Film Fests Archive for September, 2009

TIFF 2009 Dispatch: Ready, Set, Show

I got into Toronto late last night. Getting in after 9PM actually isn’t a bad time to arrive, as I’d seen a lot of Tweets about long customs lines earlier in the day. After 9PM, though, it was pretty dead — and as an added bonus, I actually had a customs officer with a bit of a sense of humor and an interest in film, so once she learned why I was here, she zipped me on through.
Today’s the first day of screenings, and already my schedule is packed. I’m the primary person reviewing films at the fest for MCN, and I’ve been charged with seeing and writing about as many films as humanly possible over the next 8 1/2 or so days before I head back to Seattle and real life. This fest can be brutal — a fellow fest junkie always reminds me that “it’s a marathon, not a sprint,” to which I inevitably reply, “No, it’s a marathon in which you have to spring from start to finish.”
This year, I’ll be covering a different slate of films than I’m used to covering at this fest; my other times here I was expected to cover as many of the “big name” films as possible, and if I was lucky, I could maybe sneak in a few obscure foreigns here and there. This time around, I’ll be covering a lot more of the obscure stuff that I’m not likely to get a chance to see elsewhere — the great little films without distribution (yet).
In my experience, sifting through the lesser-known films like these tends to yield a higher ratio of interesting films, so I’m excited to delve deep into foreign cinema to my heart’s content. I’m figuring I can see and review roughly 32 films in this time frame, of which I expect a small percentage to be bigger films or films that had buzz coming out of Cannes, and most to be films you likely haven’t even heard about. It’s going to be a cinematic adventure, and I hope you enjoy going along for the ride with me.
Today’s slate: Hotel Atlantico, Dogtooth, Vision … and (hopefully I’ll still have the energy for it) City of Life and Death, followed by nibbling some protein while writing until my vision blurs and I’m falling asleep at the keyboard. Tomorrow’s schedule kicks off earlier, so I need to knock off by at least 2AM so I can hopefully squeeze in a full six hours sleep to see me through another busy day.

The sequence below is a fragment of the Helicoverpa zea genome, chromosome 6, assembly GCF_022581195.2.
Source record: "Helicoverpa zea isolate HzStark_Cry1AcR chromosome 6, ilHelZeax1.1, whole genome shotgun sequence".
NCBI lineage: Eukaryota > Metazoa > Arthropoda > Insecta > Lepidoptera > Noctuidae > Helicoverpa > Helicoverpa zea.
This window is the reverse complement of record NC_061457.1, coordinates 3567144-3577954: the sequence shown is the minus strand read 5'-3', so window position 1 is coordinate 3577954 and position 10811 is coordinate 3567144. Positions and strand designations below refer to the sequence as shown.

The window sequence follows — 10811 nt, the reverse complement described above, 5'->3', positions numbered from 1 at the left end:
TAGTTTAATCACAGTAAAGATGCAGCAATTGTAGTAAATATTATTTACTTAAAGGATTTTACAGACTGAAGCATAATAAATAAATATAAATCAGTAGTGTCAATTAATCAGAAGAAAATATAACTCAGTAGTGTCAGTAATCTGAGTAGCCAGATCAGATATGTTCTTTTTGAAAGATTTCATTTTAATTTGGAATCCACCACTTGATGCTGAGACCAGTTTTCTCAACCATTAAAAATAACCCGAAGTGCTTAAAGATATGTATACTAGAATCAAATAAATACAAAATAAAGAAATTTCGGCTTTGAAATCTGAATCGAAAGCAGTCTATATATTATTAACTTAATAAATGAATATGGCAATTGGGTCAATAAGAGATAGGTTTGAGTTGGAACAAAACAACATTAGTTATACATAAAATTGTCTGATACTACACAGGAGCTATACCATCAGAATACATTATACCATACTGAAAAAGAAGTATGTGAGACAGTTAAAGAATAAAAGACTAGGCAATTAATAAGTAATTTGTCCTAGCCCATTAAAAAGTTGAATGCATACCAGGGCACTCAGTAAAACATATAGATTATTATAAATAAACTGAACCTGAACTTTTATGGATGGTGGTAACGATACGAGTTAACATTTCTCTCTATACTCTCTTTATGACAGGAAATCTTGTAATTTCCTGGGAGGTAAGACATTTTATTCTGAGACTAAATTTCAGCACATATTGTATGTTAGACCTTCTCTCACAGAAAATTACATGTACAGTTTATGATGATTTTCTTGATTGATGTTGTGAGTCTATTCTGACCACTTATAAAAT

If you’re here at TIFF, I hope to run into you at a screening, and if you’re not, I hope you enjoy reading about the films and the fest.

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Dear Irene Cho, I will miss your energy and passion; your optimism and joy; your kindness towards friends, colleagues, strangers, struggling filmmakers, or anyone who randomly crossed your path and needed a hand. My brothers and I have long considered you another sibling in our family. Our holiday photos – both western and eastern – have you among all the cousins, in-laws, and kids… in the snow, sun, opening presents, at large dinner gatherings, playing Monopoly, breaking out pomegranate seeds and teaching us all how to dance Gangnam style. Your friendship and loyalty meant a great deal to me: you were the loudest cheerleader when I experienced victories and you were always ready with sushi when I had disappointments. You had endless crazy ideas which always seemed impossible but you would will them into existence. (Like that time you called me and suggested that we host a brunch for newly elected mayor of LA, Eric Garcetti because “he is going to president one day.” We didn’t have enough time or funding, of course, only your desire to do it. So you did, and I followed.) You created The Daily Buzz from nothing and it survived on your steam in spite of many setbacks because you believed in a platform for emerging filmmakers from all nations. Most of all, you were a wonderful mother to your son, Ethan, a devoted wife to your husband, and a wonderful sibling and daughter to your family. We will all miss how your wonderful smile and energy lit up the room and our lives. Rest in peace, Irene.
~ Rose Kuo Remembers Irene Cho on Facebook

“You know, I was never a critic. I never considered myself as a film critic. I started doing short films, writing screenplays and then for awhile, for a few years I wrote some film theory, including some film criticism because I had to, but I was never… I never had the desire to be a film critic. I never envisioned myself as a film critic, but I did that at a period of my life when I thought I kind of needed to understand things about cinema, understand things about film theory, understand the world map of cinema, and writing about movies gave me that, and also the opportunity to meet filmmakers I admired.

“To me, it was the best possible film school. The way it changed my perspective I suppose is that I believe in this connection between theory and practice. I think that you also make movies with ideas and you need to have ideas about filmmaking to achieve whatever you’re trying to achieve through your movies, but then I started making features in 1986 — a while ago — and I left all that behind.

“For the last three decades I’ve been making movies, I’ve been living, I’ve been observing the world. You become a different person, so basically my perspective on the world in general is very different and I hope that with every movie I make a step forward. I kind of hope I’m a better person, and hopefully a better filmmaker and hopefully try to… It’s very hard for me to go back to a different time when I would have different values in my relationship to filmmaking. I had a stiffer notion of cinema.”
~ Olivier Assayas